• Purchase your own independent reports from a credit bureau. The report will indicate changes of directors, shareholdings, any judgments against the company, charges over the company assets, and any signs of financial delinquency, which indicate slow payment of accounts.
• Check reports from the Tax Portal that indicate that Business Activity Statements have been lodged on time and Goods and Services Taxes paid.
• If there is any agreement with the Australian Taxation Office, you will want to sight the repayment agreement.
• Check that superannuation has been paid for employees.
• Sight examples of employment agreements with key personal such as the CEO.
Legal & Insurance
• If there are any legal matters, you will want to check the status of these and read in detail any judgments against directors or companies.
• Sight insurance certificates and study the Directors & Officers insurance policy.
• Know who you are covered by, the amount of coverage, and specifically what your coverage entails and in what circumstances you would not be covered.
With the increasing cost of Directors & Officers insurance, we are finding that there are policies with many exclusions and directors can wrongly assume they would be protected.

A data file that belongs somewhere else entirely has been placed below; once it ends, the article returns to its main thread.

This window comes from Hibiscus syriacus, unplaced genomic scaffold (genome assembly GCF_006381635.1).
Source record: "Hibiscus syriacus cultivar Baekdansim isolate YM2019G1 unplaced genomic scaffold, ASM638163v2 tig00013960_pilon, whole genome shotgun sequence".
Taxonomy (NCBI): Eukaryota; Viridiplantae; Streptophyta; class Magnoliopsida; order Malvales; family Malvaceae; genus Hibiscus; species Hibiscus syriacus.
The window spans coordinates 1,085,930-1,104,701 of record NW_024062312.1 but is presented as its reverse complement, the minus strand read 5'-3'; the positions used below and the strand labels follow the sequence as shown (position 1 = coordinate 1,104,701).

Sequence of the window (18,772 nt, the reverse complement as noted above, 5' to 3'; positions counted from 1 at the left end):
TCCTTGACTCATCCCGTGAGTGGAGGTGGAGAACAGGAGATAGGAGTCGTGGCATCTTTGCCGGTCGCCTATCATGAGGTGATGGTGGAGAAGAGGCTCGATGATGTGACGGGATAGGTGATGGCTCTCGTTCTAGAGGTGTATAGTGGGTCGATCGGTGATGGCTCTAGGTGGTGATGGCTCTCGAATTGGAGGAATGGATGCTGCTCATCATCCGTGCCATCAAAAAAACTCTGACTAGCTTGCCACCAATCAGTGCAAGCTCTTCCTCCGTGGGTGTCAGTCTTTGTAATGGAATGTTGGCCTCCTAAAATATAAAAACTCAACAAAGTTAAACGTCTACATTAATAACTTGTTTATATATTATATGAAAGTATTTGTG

• Do not make assumptions.
Intellectual Property & Data
• Businesses are usually under-pinned by intellectual property (IP) and data. You will want to know how these critical areas are managed and protected.
• If joining a small technology business board, you will want to make more rigorous inquiries about the IP and any patents. Apply a similar due diligence check list to IP and data as you would to the finances in the business.
• Check who has registered the patents and review attorney reports about patent protection.
• Find out where valuable IP is stored and who has access to this IP.
• Conduct simple checks on the website domains to see whose name these are registered in. If the domains are registered in an individual’s name versus a company name, this can be a warning sign of other issues with intellectual property.
• Work out what the company’s most valuable assets are and understand how they are protected and managed.
Special Checks for Not-For-Profits
• If the organisation is a Not-For-Profit (NFP) and is conducting fundraising, cross check with the auditors and review all records carefully.
• NFP’s are under increasing scrutiny and it is critical that you understand how funds are being handled and distributed.
• Treat the due diligence process for NFP’s in the same way as for-profit businesses, the risks and the issues are the same.
There are many more additional check points depending on the entity and the board involvement, but the key point here is to do your homework.
· Don’t ignore warning signs or a gut feel that something is not quite right.
· Don’t take everything you are told at face value.
· Don’t make assumptions.
· Do leverage publicly available credit bureau, legal and IP databases
Sticking to a due diligence check-list will minimise the risks and help you to make an informed decision. Develop your own due diligence check list and apply this to every single appointment going forward.